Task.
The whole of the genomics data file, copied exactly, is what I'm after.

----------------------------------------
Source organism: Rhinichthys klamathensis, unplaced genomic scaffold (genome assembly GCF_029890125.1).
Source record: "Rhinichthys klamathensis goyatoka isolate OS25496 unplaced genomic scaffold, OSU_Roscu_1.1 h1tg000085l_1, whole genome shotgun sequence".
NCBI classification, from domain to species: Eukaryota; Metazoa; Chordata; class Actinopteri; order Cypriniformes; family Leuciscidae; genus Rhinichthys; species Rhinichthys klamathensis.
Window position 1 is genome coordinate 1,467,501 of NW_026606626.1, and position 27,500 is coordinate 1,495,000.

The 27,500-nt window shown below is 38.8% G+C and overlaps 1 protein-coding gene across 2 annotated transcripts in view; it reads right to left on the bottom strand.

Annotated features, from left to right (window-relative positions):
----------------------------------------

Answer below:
Source organism: Rhinichthys klamathensis, unplaced genomic scaffold (genome assembly GCF_029890125.1).
Source record: "Rhinichthys klamathensis goyatoka isolate OS25496 unplaced genomic scaffold, OSU_Roscu_1.1 h1tg000085l_1, whole genome shotgun sequence".
NCBI classification, from domain to species: Eukaryota; Metazoa; Chordata; class Actinopteri; order Cypriniformes; family Leuciscidae; genus Rhinichthys; species Rhinichthys klamathensis.
Window position 1 is genome coordinate 1,467,501 of NW_026606626.1, and position 27,500 is coordinate 1,495,000.

The 27,500-nt window shown below is 38.8% G+C and overlaps 1 protein-coding gene across 2 annotated transcripts in view; it reads right to left on the bottom strand.

Annotated features, from left to right (window-relative positions):